It is an interesting contradiction to talk to dental students about the importance of learning about the business side of dentistry. The response I receive to offering training on management, human resources, marketing and financial planning is that they are so stressed focusing on the clinical components they need to earn their degrees, they don’t have time to worry about these topics.
Once these same students graduate, however, it does not take long before they all wish they had learned more about business! Thus, for some anyway, the rush to learn as much about business begins.
Unfortunately, this still does not always translate into an improvement in business operations. And while there may be a variety of explanations for this, part of the problem can be the individualistic nature of much of the learning.
Think about it…you read a book on business! You read business articles online! You listen to a business podcast or watch a business webinar! You attend a continuing education program on business and practice management!
You have done a great job moving outside your comfort zone and learning topics that are new to you! In fact, you deserve a pat on the back for your initiative!
But what about the rest of your team?
Running the business-side of your practice is a team effort! Of course, some degree of individual training to sharpen certain business-related skills is always beneficial. Still, an effective, efficient office requires every team member all working toward the same goal even when they are not working on the same task.
That becomes harder to do when you do not learn as a team.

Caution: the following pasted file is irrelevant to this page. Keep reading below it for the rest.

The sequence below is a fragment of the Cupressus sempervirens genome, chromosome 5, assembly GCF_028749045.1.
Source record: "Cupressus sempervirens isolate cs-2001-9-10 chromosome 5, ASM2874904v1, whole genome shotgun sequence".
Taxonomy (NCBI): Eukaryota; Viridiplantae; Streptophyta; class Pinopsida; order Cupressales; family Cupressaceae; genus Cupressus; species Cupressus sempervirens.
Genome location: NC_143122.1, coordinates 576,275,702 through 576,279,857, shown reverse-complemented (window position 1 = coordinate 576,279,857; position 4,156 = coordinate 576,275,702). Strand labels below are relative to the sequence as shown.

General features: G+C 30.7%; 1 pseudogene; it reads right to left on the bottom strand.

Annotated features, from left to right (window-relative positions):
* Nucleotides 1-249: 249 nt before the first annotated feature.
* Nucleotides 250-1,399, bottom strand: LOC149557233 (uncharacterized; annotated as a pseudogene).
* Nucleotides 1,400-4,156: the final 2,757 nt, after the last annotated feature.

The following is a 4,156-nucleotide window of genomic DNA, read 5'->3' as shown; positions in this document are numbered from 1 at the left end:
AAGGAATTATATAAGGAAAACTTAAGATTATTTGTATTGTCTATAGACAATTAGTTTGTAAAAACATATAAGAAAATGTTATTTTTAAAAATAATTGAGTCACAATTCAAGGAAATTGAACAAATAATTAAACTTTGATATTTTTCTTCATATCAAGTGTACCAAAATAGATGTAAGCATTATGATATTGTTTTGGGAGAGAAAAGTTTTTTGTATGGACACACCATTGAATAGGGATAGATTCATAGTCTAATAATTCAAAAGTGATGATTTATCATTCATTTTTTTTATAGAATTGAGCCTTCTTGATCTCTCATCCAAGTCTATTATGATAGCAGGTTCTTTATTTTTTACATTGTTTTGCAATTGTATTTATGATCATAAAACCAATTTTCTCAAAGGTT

Think about what most MBA programs do. Students are put onto teams from Day 1! Of course, exams are all written individually, as are some assignments. But a large portion of the program is based on group assignments where each team member will be asked to contribute something different from the others.
This is done because business schools understand business success is not always based on what you know. It based on how you can take what you know and work together with others.
There are more and more signs of continuing education providers in dentistry beginning to grasp this concept. Registration as a team is often recommended – in a small number of cases, even required.
Whenever possible, dental teams should attend these continuing education programs as a team. Not only is it a great bonding experience – it is that much easier to get everyone onto the same page when they are beginning with the same information.
Of course, sometimes it is not possible for an entire team to attend. And, even if it is, simply attending together has to be seen as just the beginning of the process of enhancing your education as a team. If you let it stop when you walk out the door of the classroom, you simply will not succeed in improving how the business of your practice is working.
You need a plan for follow-up discussions at the office. Discuss what you learned. Keep in mind everyone will come to such an event with varying levels of experience and knowledge. That means some will learn more from the same information than others. Do any of your team members need follow up training to fully understand what was taught?
When you tackle those issues, how can you implement what you learned in your office? No two offices will do the same task in exactly the same way. What policies and procedures do you need to create or modify to achieve your goals based on what you learned?
It is these areas of implementation where many great plans fail, and your business operations never improve. And the failure is often the result of people forgetting the business of dentistry is a team effort. Learning as an individual will only carry you so far. To truly thrive, you need to take a team-oriented approach to the education of everyone in your office!
About the Author
Shawn Peers is the President of DentalPeers. DentalPeers is one of Canada’s oldest, continuous operating buying groups exclusively for dentists.